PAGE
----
What is the probability of a trademark rejection or delay in a trademark application?
According to the USPTO trademark dashboard, statistics show that about 43% of trademark applications filed via TEAS receive an approval without any refusals. So, less than half of trademark applications filed via TEAS will receive a “first action approval” or “first action allowance.” Less than 15% of trademark applications filed through TEAS Standard are approved without a rejection. This means that there is a greater than 50% probability that a US trademark application filed via TEAS will be denied or questioned. The refusals or information requests will come in the form of a letter called an Office Action issued by the trademark examiner known as an examining attorney. Not every Office Action will contain a refusal, but the probability of a trademark rejection is nonetheless significant.
It is also possible that your application might be suspended pending the outcome of prior-filed applications for similar marks. Technically speaking, your application has not been rejected (at least not yet). Nevertheless, your path to registration may be severely delayed and hindered by third party trademark applications that were filed before yours.
What are the chances of success in overcoming a confusion or descriptive refusal?
The USPTO does not appear to publish statistics on the number of Section 2(d) or Section 2(e) refusals that were withdrawn. So one can only speculate on the probability of prevailing over a refusal based on likelihood of confusion or mere descriptiveness. A helpful analysis done by The TTABlog shows that the rate of likelihood of confusion refusals that were affirmed by the Trademark Trial and Appeal Board (TTAB) in 2020 was an overwhelming 90.9%. In 2019, the probability of overturning a merely descriptive refusal on appeal was approximately 6% as the rate of rejections that were affirmed was almost 94%.
Keep in mind that these are appeal statistics, which means that the first argument made response to the refusal was unsuccessful. A trademark appeal to the TTAB typically involves a second or subsequent argument against the rejection. Knowing that your chances of successfully appealing a trademark application rejection is in the measly single digits has a few implications:
- Try to avoid or minimize the risk of trademark refusals in the first place. This is easier said than done, but there are a few strategies discussed below that are within your control.
- If you receive a trademark rejection, your best shot at overcoming the refusal will likely be your first argument.
Given that the chances of success at the appeal stage are so slim, your first argument may practically end up being your last argument.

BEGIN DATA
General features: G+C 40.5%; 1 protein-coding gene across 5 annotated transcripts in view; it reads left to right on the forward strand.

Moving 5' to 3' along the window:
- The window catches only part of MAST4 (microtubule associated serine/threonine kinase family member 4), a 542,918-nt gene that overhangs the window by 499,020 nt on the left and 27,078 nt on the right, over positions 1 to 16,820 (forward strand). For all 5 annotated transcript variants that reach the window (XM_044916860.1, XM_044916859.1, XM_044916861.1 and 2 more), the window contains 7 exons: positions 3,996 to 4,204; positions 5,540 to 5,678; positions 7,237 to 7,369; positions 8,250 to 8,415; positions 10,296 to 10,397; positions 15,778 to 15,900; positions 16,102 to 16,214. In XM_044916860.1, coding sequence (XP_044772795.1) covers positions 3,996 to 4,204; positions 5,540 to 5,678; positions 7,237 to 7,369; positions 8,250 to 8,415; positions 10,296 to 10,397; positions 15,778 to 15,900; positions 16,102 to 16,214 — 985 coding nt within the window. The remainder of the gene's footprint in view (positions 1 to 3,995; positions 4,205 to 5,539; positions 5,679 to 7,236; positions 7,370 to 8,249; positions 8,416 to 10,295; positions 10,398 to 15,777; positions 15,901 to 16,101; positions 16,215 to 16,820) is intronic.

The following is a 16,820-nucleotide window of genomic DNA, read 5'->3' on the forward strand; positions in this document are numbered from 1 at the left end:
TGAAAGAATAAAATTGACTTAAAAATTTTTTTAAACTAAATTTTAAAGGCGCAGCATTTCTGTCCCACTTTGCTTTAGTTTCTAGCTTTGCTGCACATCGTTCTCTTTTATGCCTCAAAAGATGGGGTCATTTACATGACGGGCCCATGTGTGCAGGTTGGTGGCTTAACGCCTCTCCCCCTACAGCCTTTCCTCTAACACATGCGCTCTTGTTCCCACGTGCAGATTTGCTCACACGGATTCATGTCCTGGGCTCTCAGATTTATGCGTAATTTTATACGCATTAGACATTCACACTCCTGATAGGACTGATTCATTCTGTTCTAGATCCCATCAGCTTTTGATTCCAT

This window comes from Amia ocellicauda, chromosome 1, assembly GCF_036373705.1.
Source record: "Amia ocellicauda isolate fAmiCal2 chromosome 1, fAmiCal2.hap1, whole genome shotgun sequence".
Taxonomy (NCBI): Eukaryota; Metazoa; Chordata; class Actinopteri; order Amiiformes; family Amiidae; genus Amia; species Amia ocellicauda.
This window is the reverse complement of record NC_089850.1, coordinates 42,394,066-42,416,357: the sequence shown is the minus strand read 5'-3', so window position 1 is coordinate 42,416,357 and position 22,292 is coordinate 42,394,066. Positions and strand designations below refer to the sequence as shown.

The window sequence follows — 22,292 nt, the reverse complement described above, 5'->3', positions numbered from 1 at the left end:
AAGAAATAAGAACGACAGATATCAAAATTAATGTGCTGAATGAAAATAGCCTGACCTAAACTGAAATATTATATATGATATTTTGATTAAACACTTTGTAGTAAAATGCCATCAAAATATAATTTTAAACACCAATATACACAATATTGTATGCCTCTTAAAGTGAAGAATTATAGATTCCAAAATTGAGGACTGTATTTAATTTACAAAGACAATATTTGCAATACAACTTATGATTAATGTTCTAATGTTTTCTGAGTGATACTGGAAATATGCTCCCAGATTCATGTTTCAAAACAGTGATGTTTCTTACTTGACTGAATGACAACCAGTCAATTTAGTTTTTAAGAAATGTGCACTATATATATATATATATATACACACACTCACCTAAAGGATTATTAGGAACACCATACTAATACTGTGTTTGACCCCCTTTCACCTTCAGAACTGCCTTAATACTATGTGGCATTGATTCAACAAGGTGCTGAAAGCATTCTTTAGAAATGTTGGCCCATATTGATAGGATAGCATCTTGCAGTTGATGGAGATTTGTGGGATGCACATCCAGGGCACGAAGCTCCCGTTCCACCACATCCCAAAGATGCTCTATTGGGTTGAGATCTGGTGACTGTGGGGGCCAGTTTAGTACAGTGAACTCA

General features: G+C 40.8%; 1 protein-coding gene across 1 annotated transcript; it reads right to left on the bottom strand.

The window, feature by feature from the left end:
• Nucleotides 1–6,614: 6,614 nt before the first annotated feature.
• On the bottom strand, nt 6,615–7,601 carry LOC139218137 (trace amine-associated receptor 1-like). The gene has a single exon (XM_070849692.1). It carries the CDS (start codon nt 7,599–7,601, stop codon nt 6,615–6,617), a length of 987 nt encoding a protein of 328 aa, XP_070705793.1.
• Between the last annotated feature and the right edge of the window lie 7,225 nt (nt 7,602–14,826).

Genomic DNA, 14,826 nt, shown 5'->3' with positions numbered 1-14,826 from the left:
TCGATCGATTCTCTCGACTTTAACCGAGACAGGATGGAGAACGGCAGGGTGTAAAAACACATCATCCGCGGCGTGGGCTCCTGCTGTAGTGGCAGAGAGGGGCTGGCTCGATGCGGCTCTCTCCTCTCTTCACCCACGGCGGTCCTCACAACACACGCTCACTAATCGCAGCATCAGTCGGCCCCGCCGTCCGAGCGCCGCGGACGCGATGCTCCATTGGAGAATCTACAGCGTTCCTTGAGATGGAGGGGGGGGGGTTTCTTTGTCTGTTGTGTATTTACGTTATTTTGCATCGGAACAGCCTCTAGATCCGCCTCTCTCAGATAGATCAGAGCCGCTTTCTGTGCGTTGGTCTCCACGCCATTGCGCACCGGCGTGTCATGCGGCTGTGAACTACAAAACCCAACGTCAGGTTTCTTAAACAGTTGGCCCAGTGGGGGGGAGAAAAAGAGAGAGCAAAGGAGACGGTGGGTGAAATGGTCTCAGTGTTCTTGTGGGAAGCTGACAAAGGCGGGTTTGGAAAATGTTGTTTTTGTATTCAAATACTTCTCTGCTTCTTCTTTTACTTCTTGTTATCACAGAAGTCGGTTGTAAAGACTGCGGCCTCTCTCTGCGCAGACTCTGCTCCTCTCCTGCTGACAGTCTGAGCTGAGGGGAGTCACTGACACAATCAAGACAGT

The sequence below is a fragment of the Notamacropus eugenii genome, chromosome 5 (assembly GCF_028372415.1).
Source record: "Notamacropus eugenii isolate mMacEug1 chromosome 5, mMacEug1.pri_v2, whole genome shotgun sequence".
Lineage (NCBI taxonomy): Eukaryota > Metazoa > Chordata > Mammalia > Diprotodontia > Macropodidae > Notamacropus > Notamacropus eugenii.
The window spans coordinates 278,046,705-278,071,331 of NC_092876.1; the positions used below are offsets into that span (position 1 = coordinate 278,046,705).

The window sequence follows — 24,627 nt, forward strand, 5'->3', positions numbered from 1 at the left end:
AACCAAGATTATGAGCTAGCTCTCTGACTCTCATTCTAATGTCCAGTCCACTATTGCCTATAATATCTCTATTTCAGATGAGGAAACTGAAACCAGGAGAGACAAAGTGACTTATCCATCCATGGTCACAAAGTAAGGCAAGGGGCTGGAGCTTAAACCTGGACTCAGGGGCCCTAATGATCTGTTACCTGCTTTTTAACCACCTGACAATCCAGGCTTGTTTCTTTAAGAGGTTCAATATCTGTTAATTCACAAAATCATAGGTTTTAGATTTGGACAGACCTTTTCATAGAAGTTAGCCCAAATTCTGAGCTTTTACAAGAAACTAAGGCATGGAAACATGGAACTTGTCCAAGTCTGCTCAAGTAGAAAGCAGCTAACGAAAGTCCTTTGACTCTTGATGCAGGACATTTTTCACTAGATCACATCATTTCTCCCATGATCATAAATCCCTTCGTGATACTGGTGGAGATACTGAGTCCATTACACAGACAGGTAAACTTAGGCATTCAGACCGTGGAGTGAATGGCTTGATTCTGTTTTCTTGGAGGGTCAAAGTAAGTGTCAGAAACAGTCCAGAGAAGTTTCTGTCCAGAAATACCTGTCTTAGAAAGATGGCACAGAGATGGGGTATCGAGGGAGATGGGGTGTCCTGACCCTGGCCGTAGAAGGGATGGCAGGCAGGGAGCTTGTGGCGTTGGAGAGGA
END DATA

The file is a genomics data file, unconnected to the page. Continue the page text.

How can you improve your probability of registering your trademark?
One way to improve your chances of registering a trademark is to avoid or minimize the probability of a likelihood of confusion rejection. Do your own trademark search before filing. If you see a live filing for a highly similar mark, that is probably a good sign to avoid filing for your initial mark and, instead, pivot to a new mark. Our firm charges flat fees for knockout searches.
A knockout search can be very useful in searching confusable trademark filings, but it will not cover the risk of a merely descriptive rejection. An experienced trademark attorney may be able provide some guidance on the risk of a merely descriptive refusal for your desired mark.
How can you improve your chances of winning a trademark argument?
A trademark application has both rigid and flexible parts. The mark itself – the spelling, sound, appearance, meaning – is quite rigid. There is not much you change about the mark itself once your trademark application is filed.
The goods and services, however, are flexible. While you can’t broaden the scope of your original goods or services, you can clarify, specify or delete items from your identification of goods/services. Consider how you can use this flexibility to your advantage in responding to a confusable or descriptive rejection.
If you’re dealing with a partial refusal that applies to only a subset of your goods or services, consider a Request to Divide so that your approved goods/services may proceed to allowance while you continue to fight for the rejected items.
The probability of a trademark rejection can be uncertain. There are times when you expect a particular mark to be rejected, and it gets allowed. More often that not, you may expect a mark to be registered when, in fact, it encounters repeated rejections. By focusing on what is within your control – i.e., pre-filing considerations and flexible parts of trademark application – you may be able to improve your chances of obtaining a trademark registration.